I like Tapirs. What I like most about Tapirs is that they appear to be an abstract medley of other animal parts, randomly paired together. They exist like a child’s drawing, the magnificent creativity of prehistoric nature at work. We look at dinosaurs with intrigue and wonder, like these ancient designs could no longer exist in nature. Our animals look different. They have evolved symmetrically through purpose driven features. But the Tapir is our link to the ancient world. The Tapir has not changed in twenty-million years. Imagine that span of time. That when we see a Tapir, we have an entire lens of mammal history unlike any other. They are often called “living fossils” or “gardeners of the forest,” these lovely names encapsulating their awkward demeanors. Not only do they have prehensile or gripping noses but they have prehensile penises and also the largest penis-to-body-size ratio among animals. They’re very inspiring creatures. My favorite exhibit at the Woodland Park Zoo is the Tapir exhibit. I make a point of visiting my dear Tapir friend (who you can see here) anytime I go. They are remarkable creatures that link us to an ancient past that movies often dream about, but also exists in our own reality, so long as we keep Tapirs around.
I also like Hello! Tapir. It really shouldn’t come as any surprise. I like Tapirs. This is a film about a boy and a Tapir. A magical realist film about a boy’s discovery of this ancient creature with a mystical twist. In Japanese mythology, a Baku is a creature composed of many other creatures parts who eats nightmares. A Baku may also refer simply to a Tapir. Hello! Tapir opts for both definitions: a Tapir who eats nightmares. In Japan, a child may awaken frightened from a bad dream, and repeat this mantra: “”Baku-san, come eat my dream.” Name a more interesting cinematic animal.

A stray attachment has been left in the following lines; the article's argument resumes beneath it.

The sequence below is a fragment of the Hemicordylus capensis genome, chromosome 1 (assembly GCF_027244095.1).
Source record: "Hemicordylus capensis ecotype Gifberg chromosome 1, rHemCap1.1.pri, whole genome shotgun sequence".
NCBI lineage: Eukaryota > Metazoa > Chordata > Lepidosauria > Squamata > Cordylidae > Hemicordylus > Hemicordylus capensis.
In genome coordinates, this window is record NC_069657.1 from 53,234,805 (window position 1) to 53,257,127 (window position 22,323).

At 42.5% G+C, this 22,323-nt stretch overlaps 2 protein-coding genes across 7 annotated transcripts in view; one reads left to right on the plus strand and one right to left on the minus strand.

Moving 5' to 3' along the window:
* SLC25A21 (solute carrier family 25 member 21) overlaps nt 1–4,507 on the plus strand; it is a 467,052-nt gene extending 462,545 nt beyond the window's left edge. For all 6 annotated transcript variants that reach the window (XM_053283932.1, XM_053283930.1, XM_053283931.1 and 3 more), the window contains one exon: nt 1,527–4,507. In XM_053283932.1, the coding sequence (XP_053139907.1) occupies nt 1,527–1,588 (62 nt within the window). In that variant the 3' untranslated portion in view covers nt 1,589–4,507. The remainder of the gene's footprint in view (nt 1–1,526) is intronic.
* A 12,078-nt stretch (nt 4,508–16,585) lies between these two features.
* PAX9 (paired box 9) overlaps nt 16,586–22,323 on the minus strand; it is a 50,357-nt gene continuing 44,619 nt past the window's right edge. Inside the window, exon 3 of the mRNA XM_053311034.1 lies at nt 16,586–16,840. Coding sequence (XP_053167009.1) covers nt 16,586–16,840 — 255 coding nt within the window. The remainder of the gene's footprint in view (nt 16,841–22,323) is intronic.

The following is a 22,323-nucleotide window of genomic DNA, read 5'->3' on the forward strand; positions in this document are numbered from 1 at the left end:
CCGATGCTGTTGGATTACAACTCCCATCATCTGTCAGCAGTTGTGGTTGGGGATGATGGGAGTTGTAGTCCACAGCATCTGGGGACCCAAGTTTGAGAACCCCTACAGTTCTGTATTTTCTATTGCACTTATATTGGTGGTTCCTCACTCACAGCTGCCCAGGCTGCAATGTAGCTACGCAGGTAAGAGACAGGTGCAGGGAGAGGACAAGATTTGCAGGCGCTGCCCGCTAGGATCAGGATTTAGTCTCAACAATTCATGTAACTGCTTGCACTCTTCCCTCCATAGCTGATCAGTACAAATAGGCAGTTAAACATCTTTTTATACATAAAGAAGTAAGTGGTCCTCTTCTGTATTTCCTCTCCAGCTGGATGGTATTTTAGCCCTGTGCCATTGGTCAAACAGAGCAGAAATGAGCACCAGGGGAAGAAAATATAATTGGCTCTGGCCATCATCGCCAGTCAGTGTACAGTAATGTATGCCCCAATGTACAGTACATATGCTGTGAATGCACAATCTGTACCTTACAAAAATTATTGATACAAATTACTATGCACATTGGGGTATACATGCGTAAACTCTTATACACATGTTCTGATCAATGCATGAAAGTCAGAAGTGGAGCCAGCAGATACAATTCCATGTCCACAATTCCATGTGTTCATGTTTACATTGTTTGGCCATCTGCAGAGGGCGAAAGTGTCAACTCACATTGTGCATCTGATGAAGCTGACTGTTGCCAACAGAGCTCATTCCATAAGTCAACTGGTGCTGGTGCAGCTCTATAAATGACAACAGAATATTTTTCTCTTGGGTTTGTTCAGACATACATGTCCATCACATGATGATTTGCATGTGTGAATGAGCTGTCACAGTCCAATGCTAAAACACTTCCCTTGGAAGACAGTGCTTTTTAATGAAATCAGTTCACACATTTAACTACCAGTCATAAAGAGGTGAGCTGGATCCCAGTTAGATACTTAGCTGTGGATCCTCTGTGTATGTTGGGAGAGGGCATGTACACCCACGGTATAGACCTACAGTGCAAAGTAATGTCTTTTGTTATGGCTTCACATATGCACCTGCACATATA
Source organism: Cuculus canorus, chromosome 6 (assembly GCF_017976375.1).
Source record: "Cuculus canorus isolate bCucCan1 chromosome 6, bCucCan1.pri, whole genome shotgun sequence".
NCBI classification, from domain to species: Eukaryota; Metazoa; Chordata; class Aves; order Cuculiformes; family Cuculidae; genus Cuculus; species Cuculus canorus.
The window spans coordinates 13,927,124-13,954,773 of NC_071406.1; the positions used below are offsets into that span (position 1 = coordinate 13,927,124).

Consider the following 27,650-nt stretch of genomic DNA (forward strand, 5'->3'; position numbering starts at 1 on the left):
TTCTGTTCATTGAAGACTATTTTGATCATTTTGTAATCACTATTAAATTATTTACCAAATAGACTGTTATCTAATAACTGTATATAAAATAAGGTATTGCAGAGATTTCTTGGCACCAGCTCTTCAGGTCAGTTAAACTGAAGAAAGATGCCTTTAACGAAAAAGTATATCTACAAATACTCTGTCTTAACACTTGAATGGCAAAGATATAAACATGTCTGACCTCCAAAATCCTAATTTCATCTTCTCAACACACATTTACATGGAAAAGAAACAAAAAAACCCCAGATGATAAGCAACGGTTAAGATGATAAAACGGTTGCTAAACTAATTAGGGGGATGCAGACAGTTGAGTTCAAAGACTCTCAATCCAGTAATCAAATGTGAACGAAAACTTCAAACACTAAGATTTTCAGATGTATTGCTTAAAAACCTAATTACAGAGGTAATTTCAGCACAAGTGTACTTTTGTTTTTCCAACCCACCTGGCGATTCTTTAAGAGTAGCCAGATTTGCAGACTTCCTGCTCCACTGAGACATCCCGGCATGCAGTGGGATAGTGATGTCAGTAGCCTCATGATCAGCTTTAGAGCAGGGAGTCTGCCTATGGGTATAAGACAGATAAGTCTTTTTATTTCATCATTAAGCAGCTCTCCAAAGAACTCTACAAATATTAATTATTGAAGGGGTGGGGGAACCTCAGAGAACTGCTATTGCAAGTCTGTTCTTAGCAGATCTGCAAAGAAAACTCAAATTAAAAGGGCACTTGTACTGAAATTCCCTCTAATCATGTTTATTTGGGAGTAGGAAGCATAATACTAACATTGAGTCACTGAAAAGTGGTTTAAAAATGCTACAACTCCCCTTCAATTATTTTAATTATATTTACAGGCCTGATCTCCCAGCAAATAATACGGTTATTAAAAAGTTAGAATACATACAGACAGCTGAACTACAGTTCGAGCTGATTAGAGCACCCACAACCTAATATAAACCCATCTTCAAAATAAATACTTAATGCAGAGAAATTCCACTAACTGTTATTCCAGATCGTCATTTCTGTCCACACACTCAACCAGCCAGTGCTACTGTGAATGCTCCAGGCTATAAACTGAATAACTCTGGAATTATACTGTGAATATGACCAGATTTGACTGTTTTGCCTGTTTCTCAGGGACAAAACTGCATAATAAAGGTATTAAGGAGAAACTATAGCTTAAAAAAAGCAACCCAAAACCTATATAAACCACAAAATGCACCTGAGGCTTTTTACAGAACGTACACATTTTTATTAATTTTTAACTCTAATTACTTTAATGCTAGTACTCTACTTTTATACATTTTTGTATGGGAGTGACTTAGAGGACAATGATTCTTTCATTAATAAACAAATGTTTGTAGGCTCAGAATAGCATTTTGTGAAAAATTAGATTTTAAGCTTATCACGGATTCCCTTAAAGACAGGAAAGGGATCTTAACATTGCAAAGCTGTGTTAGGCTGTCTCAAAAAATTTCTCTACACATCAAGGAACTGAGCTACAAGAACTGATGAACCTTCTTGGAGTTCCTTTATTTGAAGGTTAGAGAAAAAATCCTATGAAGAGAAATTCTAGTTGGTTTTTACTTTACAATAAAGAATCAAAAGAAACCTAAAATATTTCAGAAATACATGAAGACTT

Hello! Tapir, however, is not a film from Japan. It’s a film from Taiwan. It’s been billed as Taiwan’s first fantasy film that presents itself as a mix of live-action and animation. The story centers around a small fishing village. Young Ah Keat (a precocious Run-yin Bai) helps his father tend to his fishing vessel. There is already something magic in the air: every fishing village is magical and already has the allure of mythology about it. Then tragedy strikes. Ah Keat’s father passes away in a fishing accident. The boy wishes with all his heart that a mythical monster, with a pig body, an elephant nose, and horse ears, will help return his father from sea. The legend goes that the creature stomps through the village with its rhinoceros feet every night, eating all the bad dreams of the villagers. Ah Keat will do whatever it takes to meet the creature and enlist its help in ending his living nightmare.
The magical fantasy here is charmingly drawn out. Kethsvin Chee directs with the lightest of possible touches. We are enraptured by the emotional journey of the young boy and his simple quest for the return of his father. His father never quite gave him affection while he was around. In this searching journey of mythological friendship, the boy learns about friendship and inclusion and what it means to count on your dreams. The abstraction of the animation is pitched differently than the realism of the rest of the work but it strikes an interesting counterbalance between the materials. There is, of course, some fundamental weirdness with the creature. It seems awkward and slightly off and unreal, but so do real life Tapirs, so it’s hard to say there is another possible outcome.
Hello! Tapir is a downright charming film. Festivals are made for these pure, simple discoveries, avenues of big-hearted and small-to-medium budget films that can win an audience over on the premise of accessible entertainments. This is a prime festival film. Because you may not watch it any other way. I would never have encountered Hello! Tapir without exploring the Fantasia circuit. And I’m so glad I have. It’s a beautiful little mixture of magical realism. The Thai word for Tapir is “P’som-sett,” meaning literally “the mixture is finished.” Which is also the short review for Hello! Tapir. The mixture is finished.